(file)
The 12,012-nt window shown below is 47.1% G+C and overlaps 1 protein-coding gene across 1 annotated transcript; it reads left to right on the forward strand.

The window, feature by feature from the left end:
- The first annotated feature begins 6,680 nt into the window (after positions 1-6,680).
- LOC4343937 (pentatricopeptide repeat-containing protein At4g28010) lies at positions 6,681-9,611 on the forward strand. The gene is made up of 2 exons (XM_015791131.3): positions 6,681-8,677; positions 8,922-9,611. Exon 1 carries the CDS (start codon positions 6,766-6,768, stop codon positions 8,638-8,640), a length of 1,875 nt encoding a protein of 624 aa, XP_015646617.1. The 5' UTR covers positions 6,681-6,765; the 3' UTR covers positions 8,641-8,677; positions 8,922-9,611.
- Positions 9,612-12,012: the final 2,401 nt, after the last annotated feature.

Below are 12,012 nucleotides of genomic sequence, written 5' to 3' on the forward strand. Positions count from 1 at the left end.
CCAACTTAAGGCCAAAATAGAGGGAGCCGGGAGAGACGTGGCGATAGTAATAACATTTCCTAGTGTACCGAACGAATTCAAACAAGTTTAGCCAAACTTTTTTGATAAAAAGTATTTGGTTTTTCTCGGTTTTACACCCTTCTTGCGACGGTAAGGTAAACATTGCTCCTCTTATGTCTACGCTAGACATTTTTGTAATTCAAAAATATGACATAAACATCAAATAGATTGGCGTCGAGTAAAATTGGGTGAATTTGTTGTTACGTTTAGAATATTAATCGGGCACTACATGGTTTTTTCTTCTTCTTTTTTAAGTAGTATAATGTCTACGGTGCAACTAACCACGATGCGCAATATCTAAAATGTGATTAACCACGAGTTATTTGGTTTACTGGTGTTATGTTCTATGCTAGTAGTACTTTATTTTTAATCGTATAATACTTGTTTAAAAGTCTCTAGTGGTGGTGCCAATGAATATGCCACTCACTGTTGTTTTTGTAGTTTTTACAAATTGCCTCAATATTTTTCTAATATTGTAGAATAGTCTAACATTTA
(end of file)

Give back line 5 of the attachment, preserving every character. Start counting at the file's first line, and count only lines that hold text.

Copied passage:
- Positions 9,612-12,012: the final 2,401 nt, after the last annotated feature.